During the 1900-1901 winter season, 316 Beacon was once again the home of Edward Royall Tyler and his daughter, Edith, who was introduced into society during that season. They then traveled around the world together, and resumed living at 353 Beacon with his mother after they returned.
During the 1901-1902 winter season, 316 Beacon was the home of wholesale boot and shoe merchant William Leander McKee and his wife, Bessie (Pardee) van Wickle McKee. They had married in May of 1901 and 316 Beacon probably was their first home together. Bessie van Wickle was the widow of Augustus Stout van Wickle, a Pennsylvania coal operator and bank president. Her daughters from her first marriage, Marjorie Randolph van Wickle and Augustine van Wickle, lived with them.
By the 1902-1903 winter season, the McKees had moved to 115 Bay State Road, and by the 1903-1904 season were living at 1 Gloucester.
Edward Tyler’s mother died in November of 1902, and Edward Tyler and his daughter resumed living at 316 Beacon for the 1902-1903 winter season. Edith Tyler married in January of 1903 to Herbert Thorn King of New York City. By the 1903-1904 season, Edward Tyler had moved back to 353 Beacon.
316 Beacon was not listed in the 1904 Blue Book.
On January 12, 1904, 316 Beacon was purchased from the Tyler trust by Ada Medora (Whitney) Davis, the wife of George Gilbert Davis, a manufacturer of woolen machinery. They previously had lived at 243 Beacon. They also maintained a home, The Rocks, in Kennebunkport, Maine.
Ada (Whitney) Davis and her unmarried sister, Katherine (Kate) Whitney, were the owners of the Hotel Vendome, which they had inherited after the deaths of their parents, Charles and Sarah (Bradley) Whitney, in the late 1880s. Kate Whitney died in October of 1909 and her interest was inherited by Ada Davis.
The Davises’ two surviving children, Madeleine Davis and Dorothy Davis, lived with them.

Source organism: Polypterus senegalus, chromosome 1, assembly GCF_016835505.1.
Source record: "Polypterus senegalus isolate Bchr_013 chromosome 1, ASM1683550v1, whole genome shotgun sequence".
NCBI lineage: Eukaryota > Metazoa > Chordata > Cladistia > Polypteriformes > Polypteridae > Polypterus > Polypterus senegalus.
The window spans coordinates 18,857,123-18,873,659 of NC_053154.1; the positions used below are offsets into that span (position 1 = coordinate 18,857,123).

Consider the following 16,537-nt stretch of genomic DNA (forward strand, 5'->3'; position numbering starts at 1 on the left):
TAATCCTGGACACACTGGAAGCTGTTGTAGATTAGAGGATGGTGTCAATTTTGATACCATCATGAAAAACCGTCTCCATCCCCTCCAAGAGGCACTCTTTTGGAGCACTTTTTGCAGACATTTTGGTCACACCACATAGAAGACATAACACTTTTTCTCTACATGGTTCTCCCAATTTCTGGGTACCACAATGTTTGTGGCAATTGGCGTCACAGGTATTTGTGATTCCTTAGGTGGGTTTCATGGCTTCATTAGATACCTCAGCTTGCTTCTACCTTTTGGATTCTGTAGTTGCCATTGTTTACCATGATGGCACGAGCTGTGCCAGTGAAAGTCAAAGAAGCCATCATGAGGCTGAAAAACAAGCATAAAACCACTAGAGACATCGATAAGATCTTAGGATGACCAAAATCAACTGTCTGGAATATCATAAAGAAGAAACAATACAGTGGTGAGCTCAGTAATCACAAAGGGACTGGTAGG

Madeleine Davis married in June of 1905 to Dr. George Herman Powers, Jr., a physician and aural surgeon. After their marriage, they lived at 333 Beacon and then, by the 1909-1910 winter season, at 371 Beacon, which George Davis had purchased in October of 1909.
Dorothy Davis married in June of 1912 to George William Simpson of Andover, assistant treasurer of a textile mill and later a wool buyer. After their marriage, they lived in an apartment at 8 Gloucester and then, by the 1916-1917 winter season, at 342 Beacon, which Ada Davis had purchased in June of 1916.
George Simpson died in November of 1918 and in 1919 or 1920, Dorothy Simpson moved back to 316 Beacon to live with her parents.
George Davis died in September of 1920 and Ada Davis died in December of 1920. The Hotel Vendome continued to be owned by Ada Davis’s estate until 1924.
Dorothy (Davis) Simpson remarried in August of 1921 to David Alexander Gardner and, after their marriage, they moved to her former home at 342 Beacon.
On December 12, 1921, 316 Beacon was purchased from Ada Davis’s estate by her daughter Madeleine (Davis) Powers. George and Madeleine Powers, who moved there from 371 Beacon. They also maintained a home in Kennebunkport and (from about 1933) also at Holiday Farm on Elm Street in Medfield, Massachusetts.
In August of 1927, George Powers applied for (and subsequently received) permission to construct a one-story structure at the rear of the property for a laundry and coal storage.
George Powers died in October of 1941. Madeleine Powers continued to live at 316 Beacon until about 1946.
The house was shown as vacant in the 1947 City Directory.
On June 6, 1947, 316 Beacon was purchased from Madeleine Powers by Benjamin Adroy Buzzell and his wife, Henrietta M. (Schacht) Buzzell. They previously had lived at the Hotel Somerset and, before that, in Belmont. He was sales manager of a wholesale coal and oil company.
In September of 1947, he applied for (and subsequently received) permission to convert the property from a single-family dwelling into six apartments. In November of 1947, he applied for (and subsequently received) permission to add a two-car garage at the rear of the property. The garage was designed by architect Clark F. Merrick, who lived in one of the apartments in the late 1940s.
On October 4, 1967, 316 Beacon was acquired from Henrietta Buzzell by the S. S. Ganick Corporation (Saul S. Ganick, treasurer).
On March 31, 1970, 316 Beacon was acquired from the S. S. Ganick Corporation by Donald Arthur Flaherty and his wife, Marion Louise (Taylor) Flaherty. He was a real estate manager and former television news editor. They moved to one of the apartments at 316 Beacon; they previously lived in an apartment at 228 Beacon.
On April 26, 1982, 316 Beacon was purchased from the Flahertys by Jerald R. Feldman, trustee of the Riverside Realty Trust.
On January 13, 1983, he converted the property into six condominium units, the 316 Beacon Street Condominium.